10

Baseboards should be installed after laminate. Most (all?) Laminate is a floating flooring system which means it doesn't actually attach to the subfloor (friction holds it in place once all the pieces are set together. As a result, it will expand/contract a bit with temperature/humidity changes in the house. Because of this, you have to leave a small (...


9

Although this is sort of an arbitrary question, and might get flagged, I'll pen a few thoughts. There are no real rules to chair rails, I've installed them from 28 to 38 inches. Traditionally, some feature, like a window sill or a side board dictates the height so the lines flow around the room. But I always say, "beauty is in the eyes of the beholder". If ...


9

In your situation, I'd use reducer molding instead of T molding:


9

Trim is a general term, often used to describe all types of molding and millwork. Casing is a type of molding, typically used to trim the perimeter of windows and doors. Casing is typically less wide (tall?), but thicker than base molding. 11/16" x 2 1/4" Base molding (or baseboard) is a type of molding, which is applied where the wall and floor meet. 9/...


9

Because that's what wood does, especially when exposed to regular and/or prolonged moisture. The lack of gable overhangs on the home are a factor. Even cedar and other rot-resistant species have their lifespans, and apparently 25 years is it in your climate. You'll need to replace the boards (or the portions that are decaying) with properly treated or ...


9

It's hard to say for sure without pulling it apart but your pictures suggest to me that you have water getting behind the wood at that corner. The reason I think this might be the case is that you basically have no visible problem except at the bottom of the board where it intersects with a horizontal piece. What I mean to say here is that this looks to me ...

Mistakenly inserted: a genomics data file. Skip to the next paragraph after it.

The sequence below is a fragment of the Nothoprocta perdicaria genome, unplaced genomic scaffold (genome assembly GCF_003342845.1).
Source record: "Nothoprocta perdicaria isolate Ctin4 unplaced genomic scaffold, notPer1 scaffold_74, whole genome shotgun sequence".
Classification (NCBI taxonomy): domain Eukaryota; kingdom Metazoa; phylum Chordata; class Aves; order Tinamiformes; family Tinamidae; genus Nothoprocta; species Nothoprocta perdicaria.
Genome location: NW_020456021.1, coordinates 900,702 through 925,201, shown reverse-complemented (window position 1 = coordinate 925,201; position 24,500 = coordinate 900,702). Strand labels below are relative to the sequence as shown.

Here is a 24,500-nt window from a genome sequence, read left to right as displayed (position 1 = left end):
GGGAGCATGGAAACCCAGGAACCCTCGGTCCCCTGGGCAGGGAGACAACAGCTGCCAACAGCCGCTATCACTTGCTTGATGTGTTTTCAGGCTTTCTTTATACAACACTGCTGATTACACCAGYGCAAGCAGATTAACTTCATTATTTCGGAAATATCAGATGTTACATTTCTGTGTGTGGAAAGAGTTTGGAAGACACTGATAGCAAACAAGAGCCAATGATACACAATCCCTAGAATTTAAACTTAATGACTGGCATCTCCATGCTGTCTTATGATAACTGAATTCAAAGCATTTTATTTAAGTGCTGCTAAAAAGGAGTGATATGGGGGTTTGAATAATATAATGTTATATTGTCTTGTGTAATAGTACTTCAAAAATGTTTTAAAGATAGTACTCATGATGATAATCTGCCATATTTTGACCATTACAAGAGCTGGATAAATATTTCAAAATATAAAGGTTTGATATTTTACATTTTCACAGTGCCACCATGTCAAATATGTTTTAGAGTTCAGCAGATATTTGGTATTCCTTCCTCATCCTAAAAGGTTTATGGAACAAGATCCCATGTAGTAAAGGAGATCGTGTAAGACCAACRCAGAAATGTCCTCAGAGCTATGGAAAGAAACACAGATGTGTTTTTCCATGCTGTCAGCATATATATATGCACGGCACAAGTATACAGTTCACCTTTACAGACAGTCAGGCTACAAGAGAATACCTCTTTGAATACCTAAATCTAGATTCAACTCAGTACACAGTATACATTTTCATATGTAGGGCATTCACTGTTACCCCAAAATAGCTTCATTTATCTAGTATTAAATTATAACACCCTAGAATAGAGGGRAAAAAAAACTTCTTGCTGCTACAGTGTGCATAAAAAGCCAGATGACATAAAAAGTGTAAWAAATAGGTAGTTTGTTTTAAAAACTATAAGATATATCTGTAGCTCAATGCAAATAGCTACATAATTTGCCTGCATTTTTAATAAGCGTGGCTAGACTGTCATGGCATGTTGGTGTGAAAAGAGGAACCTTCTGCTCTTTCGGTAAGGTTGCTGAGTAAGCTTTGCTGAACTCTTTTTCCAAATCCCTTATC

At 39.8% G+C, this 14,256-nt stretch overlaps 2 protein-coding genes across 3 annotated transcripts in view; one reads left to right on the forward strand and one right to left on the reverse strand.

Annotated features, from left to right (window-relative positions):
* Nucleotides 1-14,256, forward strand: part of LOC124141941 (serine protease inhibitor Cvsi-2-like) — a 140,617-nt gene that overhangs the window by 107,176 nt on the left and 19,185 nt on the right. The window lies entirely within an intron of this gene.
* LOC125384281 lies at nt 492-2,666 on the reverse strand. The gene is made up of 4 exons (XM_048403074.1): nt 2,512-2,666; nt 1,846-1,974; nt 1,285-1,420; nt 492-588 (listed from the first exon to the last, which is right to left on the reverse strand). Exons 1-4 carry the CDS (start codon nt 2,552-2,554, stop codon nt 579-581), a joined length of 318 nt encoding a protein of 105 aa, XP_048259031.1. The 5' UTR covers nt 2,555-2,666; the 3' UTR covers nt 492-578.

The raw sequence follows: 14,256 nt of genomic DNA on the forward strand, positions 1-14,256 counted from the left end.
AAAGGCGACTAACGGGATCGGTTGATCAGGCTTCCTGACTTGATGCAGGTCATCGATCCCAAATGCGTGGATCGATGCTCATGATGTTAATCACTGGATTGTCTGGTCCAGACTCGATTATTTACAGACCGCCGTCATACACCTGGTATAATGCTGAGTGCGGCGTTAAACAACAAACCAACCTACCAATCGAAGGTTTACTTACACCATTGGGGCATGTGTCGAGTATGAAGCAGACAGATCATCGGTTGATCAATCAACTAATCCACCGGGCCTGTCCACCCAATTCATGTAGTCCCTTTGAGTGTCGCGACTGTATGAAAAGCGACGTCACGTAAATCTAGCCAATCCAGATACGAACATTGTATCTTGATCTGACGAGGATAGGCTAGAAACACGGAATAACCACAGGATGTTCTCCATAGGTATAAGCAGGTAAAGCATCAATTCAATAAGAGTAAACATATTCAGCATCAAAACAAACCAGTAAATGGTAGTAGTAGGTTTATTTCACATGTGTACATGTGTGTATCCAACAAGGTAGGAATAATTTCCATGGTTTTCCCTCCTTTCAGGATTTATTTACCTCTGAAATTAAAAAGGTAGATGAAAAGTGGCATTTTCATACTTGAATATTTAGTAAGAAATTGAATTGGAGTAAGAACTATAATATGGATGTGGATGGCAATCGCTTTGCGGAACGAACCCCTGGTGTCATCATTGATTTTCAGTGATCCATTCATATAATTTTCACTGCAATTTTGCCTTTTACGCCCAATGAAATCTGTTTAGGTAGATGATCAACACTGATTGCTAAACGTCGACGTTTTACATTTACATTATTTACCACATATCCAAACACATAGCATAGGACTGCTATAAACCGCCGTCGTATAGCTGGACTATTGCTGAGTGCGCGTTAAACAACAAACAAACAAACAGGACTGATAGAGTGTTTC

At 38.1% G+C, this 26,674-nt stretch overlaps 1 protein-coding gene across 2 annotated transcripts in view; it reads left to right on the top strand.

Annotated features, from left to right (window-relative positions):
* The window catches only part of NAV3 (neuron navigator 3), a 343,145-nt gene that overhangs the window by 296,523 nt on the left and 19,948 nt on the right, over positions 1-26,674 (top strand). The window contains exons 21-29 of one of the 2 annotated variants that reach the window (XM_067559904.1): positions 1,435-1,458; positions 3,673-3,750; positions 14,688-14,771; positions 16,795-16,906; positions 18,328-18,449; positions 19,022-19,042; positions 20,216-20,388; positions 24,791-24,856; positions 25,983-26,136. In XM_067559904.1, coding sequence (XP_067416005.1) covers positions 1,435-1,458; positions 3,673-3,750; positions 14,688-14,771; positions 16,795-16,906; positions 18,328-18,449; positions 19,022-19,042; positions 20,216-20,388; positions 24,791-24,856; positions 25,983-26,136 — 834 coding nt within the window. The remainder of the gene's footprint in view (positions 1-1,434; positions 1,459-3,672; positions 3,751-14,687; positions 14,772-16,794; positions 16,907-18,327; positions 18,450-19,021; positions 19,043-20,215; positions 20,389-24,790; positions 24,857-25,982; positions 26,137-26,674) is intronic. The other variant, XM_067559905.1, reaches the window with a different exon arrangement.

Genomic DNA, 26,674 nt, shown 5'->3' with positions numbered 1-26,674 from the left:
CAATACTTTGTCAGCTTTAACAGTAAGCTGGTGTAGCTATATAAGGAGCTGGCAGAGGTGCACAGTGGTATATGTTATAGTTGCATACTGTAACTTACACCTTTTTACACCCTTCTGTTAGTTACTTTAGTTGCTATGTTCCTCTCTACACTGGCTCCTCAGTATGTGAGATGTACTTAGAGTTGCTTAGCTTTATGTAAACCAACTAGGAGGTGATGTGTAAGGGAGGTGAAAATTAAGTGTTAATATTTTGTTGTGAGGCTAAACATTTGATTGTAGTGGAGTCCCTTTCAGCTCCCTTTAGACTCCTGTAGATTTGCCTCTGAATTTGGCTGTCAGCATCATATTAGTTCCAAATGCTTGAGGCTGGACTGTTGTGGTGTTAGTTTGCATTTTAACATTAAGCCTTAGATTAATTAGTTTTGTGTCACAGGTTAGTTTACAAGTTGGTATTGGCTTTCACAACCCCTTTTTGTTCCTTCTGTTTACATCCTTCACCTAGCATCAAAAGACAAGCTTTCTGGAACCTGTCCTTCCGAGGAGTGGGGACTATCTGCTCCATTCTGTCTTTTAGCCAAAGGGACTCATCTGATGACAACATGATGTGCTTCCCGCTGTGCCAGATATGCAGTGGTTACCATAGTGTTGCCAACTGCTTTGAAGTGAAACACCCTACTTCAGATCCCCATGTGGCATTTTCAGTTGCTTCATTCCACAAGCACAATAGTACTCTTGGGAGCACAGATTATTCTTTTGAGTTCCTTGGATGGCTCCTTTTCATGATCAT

8

I ended up taking advise from @chris's answer and making my own transition from actual flooring. I cut away part of the flooring to make the transition piece sit flush on the floor and then on top of the tile. I then routed a rounded edge so the piece on top of the tile flowed down more gradually. I was a little worried about the routed part and how it ...


8

Most crown molding is going to have to be cut flat on the table. the angles are going to be 52 degrees on the angle, and 38 degrees on the bevel. For your corners, you are going to want to cope them instead of trying to fit these angles. Coping is the proper way of installing any type of trim (crown mold, base, shoe molding, cherry rail ect.) How you ...


8

Measure in a foot or so from one inside corner and make a mark. Then measure from the opposite corner to your mark. Add the two measurements together for the full length. Note that this process is shown with pictures over on the blog.


8

There needs to be a 1/4" gap next to all walls to allow the flooring room to expand. This gap should be covered with trim of some sort. The problem with baseboard alone, is that most baseboard is 3/8" thick, leaving only an 1/8" of an inch for the wood to contract without exposing the edge. This also assumes that the flooring is laid with tremendous ...